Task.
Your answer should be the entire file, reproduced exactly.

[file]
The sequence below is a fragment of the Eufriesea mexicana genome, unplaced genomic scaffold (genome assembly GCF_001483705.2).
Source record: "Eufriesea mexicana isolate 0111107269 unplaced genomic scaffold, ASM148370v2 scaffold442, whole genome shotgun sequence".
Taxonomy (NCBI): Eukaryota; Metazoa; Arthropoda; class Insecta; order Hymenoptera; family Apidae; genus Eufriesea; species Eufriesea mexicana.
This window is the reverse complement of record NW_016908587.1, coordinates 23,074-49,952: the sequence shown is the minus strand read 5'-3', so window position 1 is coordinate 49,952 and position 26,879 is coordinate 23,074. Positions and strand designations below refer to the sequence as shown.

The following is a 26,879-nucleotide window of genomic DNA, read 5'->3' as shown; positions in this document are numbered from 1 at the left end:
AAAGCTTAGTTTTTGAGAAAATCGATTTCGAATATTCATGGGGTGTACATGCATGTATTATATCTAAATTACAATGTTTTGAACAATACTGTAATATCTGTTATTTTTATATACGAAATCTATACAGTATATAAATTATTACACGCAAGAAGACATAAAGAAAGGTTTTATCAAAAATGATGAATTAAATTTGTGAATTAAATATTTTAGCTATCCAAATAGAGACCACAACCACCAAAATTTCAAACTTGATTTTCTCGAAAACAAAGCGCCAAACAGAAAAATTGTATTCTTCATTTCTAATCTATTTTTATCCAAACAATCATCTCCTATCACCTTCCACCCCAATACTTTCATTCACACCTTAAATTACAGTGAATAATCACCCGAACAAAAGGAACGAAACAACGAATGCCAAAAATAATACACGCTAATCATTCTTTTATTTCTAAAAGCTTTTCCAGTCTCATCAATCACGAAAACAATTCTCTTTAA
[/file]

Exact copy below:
The sequence below is a fragment of the Eufriesea mexicana genome, unplaced genomic scaffold (genome assembly GCF_001483705.2).
Source record: "Eufriesea mexicana isolate 0111107269 unplaced genomic scaffold, ASM148370v2 scaffold442, whole genome shotgun sequence".
Taxonomy (NCBI): Eukaryota; Metazoa; Arthropoda; class Insecta; order Hymenoptera; family Apidae; genus Eufriesea; species Eufriesea mexicana.
This window is the reverse complement of record NW_016908587.1, coordinates 23,074-49,952: the sequence shown is the minus strand read 5'-3', so window position 1 is coordinate 49,952 and position 26,879 is coordinate 23,074. Positions and strand designations below refer to the sequence as shown.

The following is a 26,879-nucleotide window of genomic DNA, read 5'->3' as shown; positions in this document are numbered from 1 at the left end:
AAAGCTTAGTTTTTGAGAAAATCGATTTCGAATATTCATGGGGTGTACATGCATGTATTATATCTAAATTACAATGTTTTGAACAATACTGTAATATCTGTTATTTTTATATACGAAATCTATACAGTATATAAATTATTACACGCAAGAAGACATAAAGAAAGGTTTTATCAAAAATGATGAATTAAATTTGTGAATTAAATATTTTAGCTATCCAAATAGAGACCACAACCACCAAAATTTCAAACTTGATTTTCTCGAAAACAAAGCGCCAAACAGAAAAATTGTATTCTTCATTTCTAATCTATTTTTATCCAAACAATCATCTCCTATCACCTTCCACCCCAATACTTTCATTCACACCTTAAATTACAGTGAATAATCACCCGAACAAAAGGAACGAAACAACGAATGCCAAAAATAATACACGCTAATCATTCTTTTATTTCTAAAAGCTTTTCCAGTCTCATCAATCACGAAAACAATTCTCTTTAA